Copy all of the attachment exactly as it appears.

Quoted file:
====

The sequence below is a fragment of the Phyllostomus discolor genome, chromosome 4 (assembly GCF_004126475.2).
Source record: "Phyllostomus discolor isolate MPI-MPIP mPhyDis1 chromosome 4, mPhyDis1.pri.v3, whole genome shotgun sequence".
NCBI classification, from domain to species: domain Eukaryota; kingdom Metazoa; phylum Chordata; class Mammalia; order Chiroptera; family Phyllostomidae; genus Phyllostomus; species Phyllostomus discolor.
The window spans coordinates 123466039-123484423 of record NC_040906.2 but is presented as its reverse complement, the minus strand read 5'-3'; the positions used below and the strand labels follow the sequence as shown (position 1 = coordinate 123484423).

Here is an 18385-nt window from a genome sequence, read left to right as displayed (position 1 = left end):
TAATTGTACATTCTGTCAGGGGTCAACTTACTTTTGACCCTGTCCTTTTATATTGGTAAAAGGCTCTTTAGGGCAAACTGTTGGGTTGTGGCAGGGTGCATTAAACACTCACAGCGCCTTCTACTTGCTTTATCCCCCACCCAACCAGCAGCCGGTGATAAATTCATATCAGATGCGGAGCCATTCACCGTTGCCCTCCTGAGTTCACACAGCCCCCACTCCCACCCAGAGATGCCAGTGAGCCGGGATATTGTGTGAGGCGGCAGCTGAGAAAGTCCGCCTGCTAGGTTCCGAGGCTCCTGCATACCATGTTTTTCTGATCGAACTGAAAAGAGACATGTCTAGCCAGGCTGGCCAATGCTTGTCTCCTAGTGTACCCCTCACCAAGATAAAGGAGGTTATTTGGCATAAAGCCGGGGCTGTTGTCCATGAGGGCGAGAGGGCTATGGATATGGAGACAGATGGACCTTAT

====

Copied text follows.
The sequence below is a fragment of the Phyllostomus discolor genome, chromosome 4 (assembly GCF_004126475.2).
Source record: "Phyllostomus discolor isolate MPI-MPIP mPhyDis1 chromosome 4, mPhyDis1.pri.v3, whole genome shotgun sequence".
NCBI classification, from domain to species: domain Eukaryota; kingdom Metazoa; phylum Chordata; class Mammalia; order Chiroptera; family Phyllostomidae; genus Phyllostomus; species Phyllostomus discolor.
The window spans coordinates 123466039-123484423 of record NC_040906.2 but is presented as its reverse complement, the minus strand read 5'-3'; the positions used below and the strand labels follow the sequence as shown (position 1 = coordinate 123484423).

Here is an 18385-nt window from a genome sequence, read left to right as displayed (position 1 = left end):
TAATTGTACATTCTGTCAGGGGTCAACTTACTTTTGACCCTGTCCTTTTATATTGGTAAAAGGCTCTTTAGGGCAAACTGTTGGGTTGTGGCAGGGTGCATTAAACACTCACAGCGCCTTCTACTTGCTTTATCCCCCACCCAACCAGCAGCCGGTGATAAATTCATATCAGATGCGGAGCCATTCACCGTTGCCCTCCTGAGTTCACACAGCCCCCACTCCCACCCAGAGATGCCAGTGAGCCGGGATATTGTGTGAGGCGGCAGCTGAGAAAGTCCGCCTGCTAGGTTCCGAGGCTCCTGCATACCATGTTTTTCTGATCGAACTGAAAAGAGACATGTCTAGCCAGGCTGGCCAATGCTTGTCTCCTAGTGTACCCCTCACCAAGATAAAGGAGGTTATTTGGCATAAAGCCGGGGCTGTTGTCCATGAGGGCGAGAGGGCTATGGATATGGAGACAGATGGACCTTAT